New treatments set to enter clinical trials.
Tuberculosis (TB) research has just received a much-needed cash injection. A donation of US$82.9 million from the Bill and Melinda Gates Foundation to support vaccine development more than doubles the annual amount spent on TB vaccines worldwide.
TB is an airborne, bacterial disease that claims almost 2 million lives every year. Some 2 billion people - one out of every three people on the planet - are already infected with the TB bacteria. One in 10 of those infected develop symptoms and become contagious.
The disease is already rife in the developing world, but it's also on the up in the North America and Europe. Sufferers commonly experience respiratory problems and can cough up blood. The World Health Organization estimates that over the next 20 years, 36 million people will die from the disease unless it is brought under control.
TB can be treated with a cocktail of drugs, but these are expensive and are not available in many poorer countries. The existing vaccine - known as Bacille Calmette-Guérin (BCG) - slows disease progression but does not prevent infection.
So researchers are developing a range of new vaccines. Some are variants of the BCG vaccine, designed to prompt a more efficient immune response. On such vaccine enters clinical trials next Tuesday - thanks to funding from the Bill and Melinda Gates Foundation.
"This is the first modified BCG vaccine to be tested in humans," says Daniel Hoft of St Louis University, Missouri, who is coordinating the trial with a centre in North Carolina.
The trial will assess whether the vaccine, called rBCG30, is safe to use in humans. Fifteen people will receive the injection and be observed for a period of nine months. If the vaccine proves safe, it will be tested in larger numbers of people.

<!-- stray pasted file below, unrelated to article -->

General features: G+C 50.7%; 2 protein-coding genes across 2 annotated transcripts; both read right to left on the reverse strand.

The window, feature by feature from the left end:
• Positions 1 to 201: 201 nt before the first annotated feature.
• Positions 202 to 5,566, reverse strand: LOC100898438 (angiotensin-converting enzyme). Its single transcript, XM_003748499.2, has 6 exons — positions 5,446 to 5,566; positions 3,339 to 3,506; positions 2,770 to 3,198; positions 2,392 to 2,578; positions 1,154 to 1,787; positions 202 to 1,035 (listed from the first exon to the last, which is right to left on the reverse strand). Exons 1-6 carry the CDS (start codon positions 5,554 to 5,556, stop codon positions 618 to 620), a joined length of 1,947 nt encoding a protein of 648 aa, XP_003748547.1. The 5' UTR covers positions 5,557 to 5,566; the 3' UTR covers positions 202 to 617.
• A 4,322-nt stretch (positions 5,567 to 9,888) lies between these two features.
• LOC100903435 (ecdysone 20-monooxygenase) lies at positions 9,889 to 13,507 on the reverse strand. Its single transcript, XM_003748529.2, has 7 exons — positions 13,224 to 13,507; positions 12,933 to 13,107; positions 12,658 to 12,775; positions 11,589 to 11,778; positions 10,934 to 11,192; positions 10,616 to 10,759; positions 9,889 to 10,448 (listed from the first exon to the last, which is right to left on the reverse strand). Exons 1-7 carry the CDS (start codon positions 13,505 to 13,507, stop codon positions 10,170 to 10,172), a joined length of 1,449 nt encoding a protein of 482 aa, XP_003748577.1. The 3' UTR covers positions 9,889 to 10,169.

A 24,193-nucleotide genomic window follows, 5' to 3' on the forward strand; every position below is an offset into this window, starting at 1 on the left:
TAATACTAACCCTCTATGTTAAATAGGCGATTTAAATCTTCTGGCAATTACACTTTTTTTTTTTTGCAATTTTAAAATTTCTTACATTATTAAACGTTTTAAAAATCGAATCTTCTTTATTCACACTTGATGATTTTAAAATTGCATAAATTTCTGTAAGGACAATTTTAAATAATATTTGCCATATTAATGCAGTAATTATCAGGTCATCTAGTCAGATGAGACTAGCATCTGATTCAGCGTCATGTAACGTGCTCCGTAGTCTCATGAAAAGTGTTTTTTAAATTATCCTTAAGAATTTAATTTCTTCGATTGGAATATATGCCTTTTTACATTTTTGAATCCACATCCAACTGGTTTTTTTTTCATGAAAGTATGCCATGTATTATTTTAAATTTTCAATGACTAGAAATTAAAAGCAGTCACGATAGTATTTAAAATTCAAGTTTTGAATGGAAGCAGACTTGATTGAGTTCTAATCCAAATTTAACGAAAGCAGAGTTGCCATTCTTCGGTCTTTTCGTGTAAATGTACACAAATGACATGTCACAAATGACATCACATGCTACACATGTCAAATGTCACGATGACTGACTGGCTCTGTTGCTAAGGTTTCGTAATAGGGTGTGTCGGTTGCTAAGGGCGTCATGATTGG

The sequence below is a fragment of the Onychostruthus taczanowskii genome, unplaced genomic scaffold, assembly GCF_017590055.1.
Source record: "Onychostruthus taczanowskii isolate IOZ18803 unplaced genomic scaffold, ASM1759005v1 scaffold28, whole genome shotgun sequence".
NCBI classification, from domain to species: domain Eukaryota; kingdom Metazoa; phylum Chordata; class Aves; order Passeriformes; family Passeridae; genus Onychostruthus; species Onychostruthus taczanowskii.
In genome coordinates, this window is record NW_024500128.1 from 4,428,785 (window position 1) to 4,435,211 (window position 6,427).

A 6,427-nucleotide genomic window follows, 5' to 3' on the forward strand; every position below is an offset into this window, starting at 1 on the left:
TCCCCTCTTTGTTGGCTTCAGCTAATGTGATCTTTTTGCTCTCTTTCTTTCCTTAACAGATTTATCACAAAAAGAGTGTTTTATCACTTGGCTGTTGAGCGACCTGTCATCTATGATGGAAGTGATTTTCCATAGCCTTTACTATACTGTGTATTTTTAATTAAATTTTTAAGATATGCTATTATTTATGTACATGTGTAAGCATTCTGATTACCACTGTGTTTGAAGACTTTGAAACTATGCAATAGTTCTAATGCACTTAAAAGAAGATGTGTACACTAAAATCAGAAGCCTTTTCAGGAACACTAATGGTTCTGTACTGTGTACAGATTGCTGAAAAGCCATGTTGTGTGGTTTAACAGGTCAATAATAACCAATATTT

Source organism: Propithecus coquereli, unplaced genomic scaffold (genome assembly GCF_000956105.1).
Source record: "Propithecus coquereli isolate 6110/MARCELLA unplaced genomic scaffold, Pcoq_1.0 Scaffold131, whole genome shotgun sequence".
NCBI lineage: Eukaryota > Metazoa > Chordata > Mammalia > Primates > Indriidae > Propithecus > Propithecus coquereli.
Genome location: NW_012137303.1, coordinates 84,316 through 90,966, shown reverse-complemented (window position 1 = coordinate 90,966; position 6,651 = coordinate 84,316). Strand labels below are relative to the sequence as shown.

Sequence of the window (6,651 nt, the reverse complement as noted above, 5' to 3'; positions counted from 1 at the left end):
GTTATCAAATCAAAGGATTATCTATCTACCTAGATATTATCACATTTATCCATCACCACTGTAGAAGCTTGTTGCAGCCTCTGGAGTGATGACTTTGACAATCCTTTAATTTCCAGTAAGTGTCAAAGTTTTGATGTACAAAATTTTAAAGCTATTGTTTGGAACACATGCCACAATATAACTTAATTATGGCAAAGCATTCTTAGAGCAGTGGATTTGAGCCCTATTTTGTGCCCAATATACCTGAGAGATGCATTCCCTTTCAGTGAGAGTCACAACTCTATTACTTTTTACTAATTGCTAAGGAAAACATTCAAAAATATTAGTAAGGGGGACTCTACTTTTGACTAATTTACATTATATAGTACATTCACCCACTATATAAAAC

Other vaccines are also being tested by research centres around the world. One, known as a fusion protein, combines two proteins from the TB bacterium. It is hoped that the protein hybrid will be more easily recognized by the immune system, prompting a better immune reaction than with other vaccines.
“Our goal is to license and deliver a more effective TB vaccine within ten years Jerald Sadoff , President, Gates Foundation”
"The vaccines may work well in combination," says Hoft. Modified BCG vaccines could be given at birth and then followed up with the fusion-protein vaccine.
Different delivery methods could also help to improve the vaccines' efficacy, says Hoft. At present, the BCG vaccine is injected under the skin, but it could be introduced more directly to the lungs by delivering it by mouth or nose.
The new funding will be distributed by the Aeras Global TB Vaccine Foundation, a non-profit-making organization that helps to coordinate vaccination development on a global scale.
The money will help to push existing vaccines through clinical trials, and also assist the development the next generation of vaccines, says Jerald Sadoff, the foundation's president. "Our goal is to license and deliver a more effective TB vaccine within ten years," he says.
President, Gates Foundation